Ar an chéad lá de mí Eanair, scríobh Stephen J. Turnbull:
Damn, I don't know how I missed this. It's in my (now 200
which I've finally found time to weed out) xemacs-todo folder, but not
in any of my list-specific folders :-(
You have my apologies; you did respond to my QUERY. Still, you should
have waited for a retraction before committing (ie, pinging me because
I seemed to be ignoring you).
Heh, I thought it was a good sign--no energetic criticism means you agree,
Having looked more carefully, my veto stands; you will need to
votes to override it (though that is probably easier than I thought).
Not something I’m super-optimistic about--that would involve at least two
other active reviewers taking an interest in the thing.
Aidan Kehoe writes:
> Ar an triú lá déag de mí na Nollaig, scríobh Stephen J. Turnbull:
> > This doesn't belong in net-utils. Nor does xml.el, for that matter.
> > We'll have to think about the implications of moving xml.el, but
> > not follow that precedent here.
> > The existing package that fits best is prog-modes,
> It doesn't fit in prog-modes at all. JSON is a data format, like ASN.1,
> S-expressions, and XML.
I don't entirely agree with classing JSON, ASN.1, s-exprs, and XML
together in that way, but you're right, it doesn't fit into
For the sake of my understanding your thinking, why don’t you agree with
classing the four together in that way? If I’m going to pass data structures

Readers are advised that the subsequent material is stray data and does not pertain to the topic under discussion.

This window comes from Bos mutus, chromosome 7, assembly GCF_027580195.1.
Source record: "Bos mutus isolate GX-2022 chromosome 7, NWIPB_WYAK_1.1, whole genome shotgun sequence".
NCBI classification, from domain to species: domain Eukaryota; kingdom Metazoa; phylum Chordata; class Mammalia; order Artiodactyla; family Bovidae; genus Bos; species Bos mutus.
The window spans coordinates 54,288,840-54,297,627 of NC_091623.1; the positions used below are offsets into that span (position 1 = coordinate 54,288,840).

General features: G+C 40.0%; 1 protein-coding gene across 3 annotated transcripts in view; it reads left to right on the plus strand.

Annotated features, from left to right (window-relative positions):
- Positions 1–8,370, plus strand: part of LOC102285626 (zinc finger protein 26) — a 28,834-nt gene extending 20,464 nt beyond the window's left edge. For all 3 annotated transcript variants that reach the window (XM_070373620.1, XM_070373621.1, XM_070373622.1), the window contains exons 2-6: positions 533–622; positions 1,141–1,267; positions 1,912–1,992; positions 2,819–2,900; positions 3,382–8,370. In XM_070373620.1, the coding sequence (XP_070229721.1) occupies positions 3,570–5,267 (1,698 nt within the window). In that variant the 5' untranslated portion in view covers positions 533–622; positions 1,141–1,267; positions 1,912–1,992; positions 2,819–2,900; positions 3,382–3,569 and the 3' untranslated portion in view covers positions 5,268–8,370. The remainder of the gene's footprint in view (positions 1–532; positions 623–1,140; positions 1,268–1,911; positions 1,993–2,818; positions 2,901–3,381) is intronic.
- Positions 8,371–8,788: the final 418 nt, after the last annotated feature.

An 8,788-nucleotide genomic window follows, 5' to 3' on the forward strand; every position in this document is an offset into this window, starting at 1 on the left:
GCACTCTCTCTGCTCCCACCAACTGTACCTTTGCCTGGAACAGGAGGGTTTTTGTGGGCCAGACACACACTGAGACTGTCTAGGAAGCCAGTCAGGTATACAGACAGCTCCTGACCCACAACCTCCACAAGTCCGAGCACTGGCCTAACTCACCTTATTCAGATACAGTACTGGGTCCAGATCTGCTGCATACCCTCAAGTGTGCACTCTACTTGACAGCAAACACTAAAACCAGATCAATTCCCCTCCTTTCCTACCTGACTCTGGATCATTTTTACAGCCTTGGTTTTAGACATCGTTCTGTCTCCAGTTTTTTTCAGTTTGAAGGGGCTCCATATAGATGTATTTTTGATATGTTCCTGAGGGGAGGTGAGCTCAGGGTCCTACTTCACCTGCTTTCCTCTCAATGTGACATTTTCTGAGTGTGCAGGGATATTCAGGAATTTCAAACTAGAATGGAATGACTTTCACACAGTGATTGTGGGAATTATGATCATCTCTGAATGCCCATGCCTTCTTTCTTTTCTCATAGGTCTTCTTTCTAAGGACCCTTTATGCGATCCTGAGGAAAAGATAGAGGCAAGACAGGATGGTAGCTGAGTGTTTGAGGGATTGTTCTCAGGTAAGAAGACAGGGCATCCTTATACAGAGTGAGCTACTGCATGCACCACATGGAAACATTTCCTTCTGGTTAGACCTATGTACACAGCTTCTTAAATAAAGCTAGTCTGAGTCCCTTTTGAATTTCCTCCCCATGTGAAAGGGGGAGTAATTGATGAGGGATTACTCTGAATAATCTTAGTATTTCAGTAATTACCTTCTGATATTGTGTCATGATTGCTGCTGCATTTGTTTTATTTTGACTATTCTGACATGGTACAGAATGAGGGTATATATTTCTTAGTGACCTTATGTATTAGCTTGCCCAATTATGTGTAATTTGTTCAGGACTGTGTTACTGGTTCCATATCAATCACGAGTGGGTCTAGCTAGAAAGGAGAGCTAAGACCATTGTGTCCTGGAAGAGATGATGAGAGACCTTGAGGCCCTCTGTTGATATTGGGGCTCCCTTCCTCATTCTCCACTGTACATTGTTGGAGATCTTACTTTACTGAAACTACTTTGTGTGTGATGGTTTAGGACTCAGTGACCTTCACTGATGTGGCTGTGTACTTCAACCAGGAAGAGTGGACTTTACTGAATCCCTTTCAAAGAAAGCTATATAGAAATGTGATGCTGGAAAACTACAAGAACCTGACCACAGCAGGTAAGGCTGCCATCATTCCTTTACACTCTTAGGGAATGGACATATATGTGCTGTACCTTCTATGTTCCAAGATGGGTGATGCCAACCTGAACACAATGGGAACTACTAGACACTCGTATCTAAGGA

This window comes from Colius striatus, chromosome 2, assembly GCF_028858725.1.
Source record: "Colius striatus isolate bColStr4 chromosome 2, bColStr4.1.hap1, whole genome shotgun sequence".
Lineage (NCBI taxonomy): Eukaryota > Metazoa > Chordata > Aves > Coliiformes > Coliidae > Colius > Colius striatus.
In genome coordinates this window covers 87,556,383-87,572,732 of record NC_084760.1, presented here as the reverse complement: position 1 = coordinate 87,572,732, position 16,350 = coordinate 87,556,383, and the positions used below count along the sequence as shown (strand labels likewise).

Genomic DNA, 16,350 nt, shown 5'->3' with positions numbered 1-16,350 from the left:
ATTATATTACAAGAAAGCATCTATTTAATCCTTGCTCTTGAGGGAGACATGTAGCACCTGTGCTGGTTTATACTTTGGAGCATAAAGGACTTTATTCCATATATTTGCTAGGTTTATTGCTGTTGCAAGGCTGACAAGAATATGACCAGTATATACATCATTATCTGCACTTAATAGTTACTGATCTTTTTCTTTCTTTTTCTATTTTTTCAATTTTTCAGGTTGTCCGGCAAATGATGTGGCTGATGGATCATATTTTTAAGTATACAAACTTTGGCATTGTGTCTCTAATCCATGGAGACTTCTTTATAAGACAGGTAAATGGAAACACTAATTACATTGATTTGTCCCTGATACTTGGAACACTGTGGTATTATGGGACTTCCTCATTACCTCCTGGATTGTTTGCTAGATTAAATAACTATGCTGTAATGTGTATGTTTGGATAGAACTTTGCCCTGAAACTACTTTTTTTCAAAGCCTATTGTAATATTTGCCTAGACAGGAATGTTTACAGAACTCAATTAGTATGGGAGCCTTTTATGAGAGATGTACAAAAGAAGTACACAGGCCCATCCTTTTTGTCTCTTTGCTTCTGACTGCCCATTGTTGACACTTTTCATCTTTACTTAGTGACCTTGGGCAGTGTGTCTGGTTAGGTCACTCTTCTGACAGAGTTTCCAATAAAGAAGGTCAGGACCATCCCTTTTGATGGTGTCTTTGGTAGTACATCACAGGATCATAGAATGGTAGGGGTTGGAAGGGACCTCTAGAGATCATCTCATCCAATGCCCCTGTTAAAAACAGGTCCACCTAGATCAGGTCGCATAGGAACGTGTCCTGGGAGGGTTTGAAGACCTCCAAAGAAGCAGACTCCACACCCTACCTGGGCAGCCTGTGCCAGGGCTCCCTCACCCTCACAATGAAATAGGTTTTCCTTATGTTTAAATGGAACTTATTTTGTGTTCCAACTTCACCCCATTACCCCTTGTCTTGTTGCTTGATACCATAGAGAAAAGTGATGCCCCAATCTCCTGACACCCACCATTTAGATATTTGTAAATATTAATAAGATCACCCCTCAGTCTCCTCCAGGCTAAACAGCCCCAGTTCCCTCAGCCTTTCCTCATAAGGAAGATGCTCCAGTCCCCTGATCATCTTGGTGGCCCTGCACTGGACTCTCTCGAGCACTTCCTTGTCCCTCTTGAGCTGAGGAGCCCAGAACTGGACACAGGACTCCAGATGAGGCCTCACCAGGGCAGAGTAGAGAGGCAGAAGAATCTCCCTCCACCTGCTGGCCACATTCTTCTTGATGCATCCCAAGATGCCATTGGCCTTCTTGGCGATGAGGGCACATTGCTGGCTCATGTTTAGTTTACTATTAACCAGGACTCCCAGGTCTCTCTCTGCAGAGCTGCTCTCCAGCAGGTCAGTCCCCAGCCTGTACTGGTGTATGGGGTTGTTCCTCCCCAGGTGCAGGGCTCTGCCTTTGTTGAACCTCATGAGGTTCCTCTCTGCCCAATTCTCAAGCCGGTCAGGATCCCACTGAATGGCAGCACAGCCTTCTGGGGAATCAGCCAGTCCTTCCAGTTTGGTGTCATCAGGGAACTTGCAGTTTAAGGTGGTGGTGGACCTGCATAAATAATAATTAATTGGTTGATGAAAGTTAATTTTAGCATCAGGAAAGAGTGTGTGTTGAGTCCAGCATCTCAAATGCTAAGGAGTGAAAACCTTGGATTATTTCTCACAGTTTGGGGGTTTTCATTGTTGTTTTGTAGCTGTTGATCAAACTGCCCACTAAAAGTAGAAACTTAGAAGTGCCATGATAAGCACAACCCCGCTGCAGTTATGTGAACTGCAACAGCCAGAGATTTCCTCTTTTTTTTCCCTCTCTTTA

between programs, I’m going to use one of the four, when not Berkeley DB or
a relational DB.
> This is not a mode. This is a library for Lisp programming.
OK, having looked more closely, I agree with that. For that very
reason, it doesn't belong in net-utils. net-utils is mostly user
interactive utilities. Other *-utils such as edit-utils and os-utils
are mostly interactive user stuff or user configuration utilities,
Except that at least two existing files in net-utils are libraries for Lisp
programming, and there’s no such separation enforced in the rest of the
Honestly, reorganising the packages tree to group net-oriented Lisp
libraries together is a worthy thing to do, but it’s a distinct, separate
task from importing json.el. Pressuring me to do it by means of your veto
will work, and my sense of perspective means I’m not about to hold a grudge
on it, but in a general sense it is the wrong way to go about this. The
right way would be to take the half-hour to do it yourself after the commit;
adding json.el to net-utils now doesn’t conflict with that.
Your argument about shadowing doesn’t hold as an objection, since it applies
equally to xml.el, which is already in the tree in an undesirable place, and
would be moved if we were to implement a net-lib package. (And ‘net-lib’ as
a name, parallel to ‘mail-lib’ is one real option.)
When I was in the scouts, the leader told me to pitch a tent. I couldn't
find any pitch, so I used creosote.
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